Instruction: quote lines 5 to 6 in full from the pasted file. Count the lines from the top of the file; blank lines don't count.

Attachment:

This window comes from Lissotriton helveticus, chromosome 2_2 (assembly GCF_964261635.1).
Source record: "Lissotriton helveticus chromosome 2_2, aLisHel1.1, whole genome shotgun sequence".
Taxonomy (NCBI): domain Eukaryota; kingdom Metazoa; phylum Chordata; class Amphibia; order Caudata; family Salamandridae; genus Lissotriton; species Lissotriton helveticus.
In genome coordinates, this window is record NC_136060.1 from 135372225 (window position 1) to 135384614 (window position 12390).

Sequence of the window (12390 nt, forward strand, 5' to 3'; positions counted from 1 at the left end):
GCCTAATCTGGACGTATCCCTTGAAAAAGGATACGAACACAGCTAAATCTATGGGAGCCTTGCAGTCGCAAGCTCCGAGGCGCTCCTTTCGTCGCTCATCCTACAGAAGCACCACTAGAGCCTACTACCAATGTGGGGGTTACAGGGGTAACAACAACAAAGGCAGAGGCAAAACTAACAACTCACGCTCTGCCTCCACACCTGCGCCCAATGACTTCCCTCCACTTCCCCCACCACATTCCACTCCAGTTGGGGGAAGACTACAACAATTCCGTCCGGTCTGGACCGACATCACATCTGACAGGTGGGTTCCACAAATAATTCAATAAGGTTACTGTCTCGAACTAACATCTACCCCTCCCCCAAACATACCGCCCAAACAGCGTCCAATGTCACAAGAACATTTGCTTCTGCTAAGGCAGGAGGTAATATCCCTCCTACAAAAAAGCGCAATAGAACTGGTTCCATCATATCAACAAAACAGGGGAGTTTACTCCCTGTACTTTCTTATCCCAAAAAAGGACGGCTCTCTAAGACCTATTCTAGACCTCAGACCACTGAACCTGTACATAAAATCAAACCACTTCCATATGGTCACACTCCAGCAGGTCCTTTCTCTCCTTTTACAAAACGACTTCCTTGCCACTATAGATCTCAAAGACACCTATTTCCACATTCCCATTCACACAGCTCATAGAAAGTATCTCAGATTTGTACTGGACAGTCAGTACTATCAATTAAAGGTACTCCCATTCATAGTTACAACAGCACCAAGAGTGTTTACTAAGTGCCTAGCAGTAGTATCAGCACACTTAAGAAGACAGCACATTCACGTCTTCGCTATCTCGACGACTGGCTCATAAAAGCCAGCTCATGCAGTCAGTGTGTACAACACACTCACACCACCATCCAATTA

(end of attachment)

Sequence of the window (12390 nt, forward strand, 5' to 3'; positions counted from 1 at the left end):
GCCTAATCTGGACGTATCCCTTGAAAAAGGATACGAACACAGCTAAATCTATGGGAGCCTTGCAGTCGCAAGCTCCGAGGCGCTCCTTTCGTCGCTCATCCTACAGAAGCACCACTAGAGCCTACTACCAATGTGGGGGTTACAGGGGTAACAACAACAAAGGCAGAGGCAAAACTAACAACTCACGCTCTGCCTCCACACCTGCGCCCAATGACTTCCCTCCACTTCCCCCACCACATTCCACTCCAGTTGGGGGAAGACTACAACAATTCCGTCCGGTCTGGACCGACATCACATCTGACAGGTGGGTTCCACAAATAATTCAATAAGGTTACTGTCTCGAACTAACATCTACCCCTCCCCCAAACATACCGCCCAAACAGCGTCCAATGTCACAAGAACATTTGCTTCTGCTAAGGCAGGAGGTAATATCCCTCCTACAAAAAAGCGCAATAGAACTGGTTCCATCATATCAACAAAACAGGGGAGTTTACTCCCTGTACTTTCTTATCCCAAAAAAGGACGGCTCTCTAAGACCTATTCTAGACCTCAGACCACTGAACCTGTACATAAAATCAAACCACTTCCATATGGTCACACTCCAGCAGGTCCTTTCTCTCCTTTTACAAAACGACTTCCTTGCCACTATAGATCTCAAAGACACCTATTTCCACATTCCCATTCACACAGCTCATAGAAAGTATCTCAGATTTGTACTGGACAGTCAGTACTATCAATTAAAGGTACTCCCATTCATAGTTACAACAGCACCAAGAGTGTTTACTAAGTGCCTAGCAGTAGTATCAGCACACTTAAGAAGACAGCACATTCACGTCTTCGCTATCTCGACGACTGGCTCATAAAAGCCAGCTCATGCAGTCAGTGTGTACAACACACTCACACCACCATCCAATTA